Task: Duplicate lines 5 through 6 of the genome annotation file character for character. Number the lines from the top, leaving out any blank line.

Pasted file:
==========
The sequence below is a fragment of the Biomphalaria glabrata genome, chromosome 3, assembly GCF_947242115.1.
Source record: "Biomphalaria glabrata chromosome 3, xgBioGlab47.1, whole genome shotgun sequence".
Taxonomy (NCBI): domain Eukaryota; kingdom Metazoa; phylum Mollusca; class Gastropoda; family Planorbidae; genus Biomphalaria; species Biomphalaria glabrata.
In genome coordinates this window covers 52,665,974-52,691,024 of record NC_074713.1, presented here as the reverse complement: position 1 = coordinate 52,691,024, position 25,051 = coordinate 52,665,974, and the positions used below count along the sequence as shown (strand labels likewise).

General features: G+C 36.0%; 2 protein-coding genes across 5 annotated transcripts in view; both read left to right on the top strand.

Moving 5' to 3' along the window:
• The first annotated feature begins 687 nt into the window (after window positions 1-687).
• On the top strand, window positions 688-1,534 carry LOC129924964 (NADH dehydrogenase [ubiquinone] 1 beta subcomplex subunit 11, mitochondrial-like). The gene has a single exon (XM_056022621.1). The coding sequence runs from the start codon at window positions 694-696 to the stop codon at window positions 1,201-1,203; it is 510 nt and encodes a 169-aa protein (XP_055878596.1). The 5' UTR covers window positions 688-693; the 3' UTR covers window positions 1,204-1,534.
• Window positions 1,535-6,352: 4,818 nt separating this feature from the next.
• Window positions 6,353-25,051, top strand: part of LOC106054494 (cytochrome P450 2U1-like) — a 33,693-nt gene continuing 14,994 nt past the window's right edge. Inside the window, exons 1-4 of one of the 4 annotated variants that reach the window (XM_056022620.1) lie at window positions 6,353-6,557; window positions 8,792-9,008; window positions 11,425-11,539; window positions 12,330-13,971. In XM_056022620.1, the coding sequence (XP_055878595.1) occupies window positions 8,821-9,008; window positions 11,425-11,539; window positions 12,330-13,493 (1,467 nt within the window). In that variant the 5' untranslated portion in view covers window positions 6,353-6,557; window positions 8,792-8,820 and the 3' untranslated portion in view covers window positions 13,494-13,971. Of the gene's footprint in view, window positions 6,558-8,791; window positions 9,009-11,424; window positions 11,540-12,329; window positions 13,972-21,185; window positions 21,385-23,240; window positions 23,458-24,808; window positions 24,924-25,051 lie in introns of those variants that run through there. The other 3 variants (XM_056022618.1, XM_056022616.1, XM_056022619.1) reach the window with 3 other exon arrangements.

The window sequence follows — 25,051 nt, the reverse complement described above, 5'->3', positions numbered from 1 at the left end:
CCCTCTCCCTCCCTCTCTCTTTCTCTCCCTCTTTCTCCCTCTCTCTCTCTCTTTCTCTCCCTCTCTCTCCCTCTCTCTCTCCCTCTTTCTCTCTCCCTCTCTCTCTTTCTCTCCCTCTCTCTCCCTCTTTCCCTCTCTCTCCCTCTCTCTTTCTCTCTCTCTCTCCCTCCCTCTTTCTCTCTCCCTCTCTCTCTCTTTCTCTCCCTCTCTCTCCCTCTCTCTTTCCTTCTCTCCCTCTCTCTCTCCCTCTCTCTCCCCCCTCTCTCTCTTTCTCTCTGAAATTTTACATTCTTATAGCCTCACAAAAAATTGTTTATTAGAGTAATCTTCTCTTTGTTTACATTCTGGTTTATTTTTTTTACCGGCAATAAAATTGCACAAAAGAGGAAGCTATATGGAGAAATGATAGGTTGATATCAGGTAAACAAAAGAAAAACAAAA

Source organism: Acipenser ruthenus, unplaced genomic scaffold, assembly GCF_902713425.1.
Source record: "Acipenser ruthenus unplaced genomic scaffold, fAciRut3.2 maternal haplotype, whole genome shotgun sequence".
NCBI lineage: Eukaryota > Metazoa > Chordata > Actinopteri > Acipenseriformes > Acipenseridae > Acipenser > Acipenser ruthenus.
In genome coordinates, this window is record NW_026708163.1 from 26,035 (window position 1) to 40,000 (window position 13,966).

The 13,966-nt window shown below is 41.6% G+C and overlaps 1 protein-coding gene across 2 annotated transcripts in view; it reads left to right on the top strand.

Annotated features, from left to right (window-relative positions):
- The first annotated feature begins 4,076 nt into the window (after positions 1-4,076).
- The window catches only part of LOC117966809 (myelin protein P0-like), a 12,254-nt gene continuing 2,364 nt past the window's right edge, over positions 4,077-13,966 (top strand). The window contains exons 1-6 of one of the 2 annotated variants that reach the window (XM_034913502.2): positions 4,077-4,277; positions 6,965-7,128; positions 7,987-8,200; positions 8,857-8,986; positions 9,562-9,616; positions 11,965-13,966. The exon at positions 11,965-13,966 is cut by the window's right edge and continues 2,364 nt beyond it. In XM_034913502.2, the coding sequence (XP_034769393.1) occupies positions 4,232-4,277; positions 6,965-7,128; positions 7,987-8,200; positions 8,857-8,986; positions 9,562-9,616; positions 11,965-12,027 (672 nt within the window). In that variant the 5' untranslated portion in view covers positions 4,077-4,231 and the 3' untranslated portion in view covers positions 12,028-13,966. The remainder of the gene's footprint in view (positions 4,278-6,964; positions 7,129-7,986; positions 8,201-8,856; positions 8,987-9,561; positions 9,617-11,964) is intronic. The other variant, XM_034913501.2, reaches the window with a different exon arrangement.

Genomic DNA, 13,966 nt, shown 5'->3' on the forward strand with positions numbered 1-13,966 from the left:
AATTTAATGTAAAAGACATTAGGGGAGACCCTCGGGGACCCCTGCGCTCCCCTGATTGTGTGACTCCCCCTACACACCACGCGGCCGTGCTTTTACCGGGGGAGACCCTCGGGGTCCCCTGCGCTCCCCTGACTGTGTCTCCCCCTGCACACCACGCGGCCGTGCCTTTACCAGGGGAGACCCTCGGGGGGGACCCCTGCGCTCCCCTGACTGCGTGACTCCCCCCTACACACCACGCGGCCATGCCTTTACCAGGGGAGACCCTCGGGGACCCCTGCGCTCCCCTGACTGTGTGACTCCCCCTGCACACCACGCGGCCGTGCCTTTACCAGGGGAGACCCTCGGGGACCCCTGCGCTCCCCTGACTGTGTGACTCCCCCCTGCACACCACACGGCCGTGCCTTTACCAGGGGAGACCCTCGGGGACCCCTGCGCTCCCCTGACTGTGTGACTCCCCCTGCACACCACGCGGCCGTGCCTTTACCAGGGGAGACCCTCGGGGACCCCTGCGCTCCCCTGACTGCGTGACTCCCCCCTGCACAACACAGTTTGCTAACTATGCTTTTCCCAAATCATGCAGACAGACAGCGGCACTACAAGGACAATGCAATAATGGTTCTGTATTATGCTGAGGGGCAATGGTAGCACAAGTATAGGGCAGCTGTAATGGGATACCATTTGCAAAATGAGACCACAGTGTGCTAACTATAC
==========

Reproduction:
General features: G+C 36.0%; 2 protein-coding genes across 5 annotated transcripts in view; both read left to right on the top strand.

Moving 5' to 3' along the window: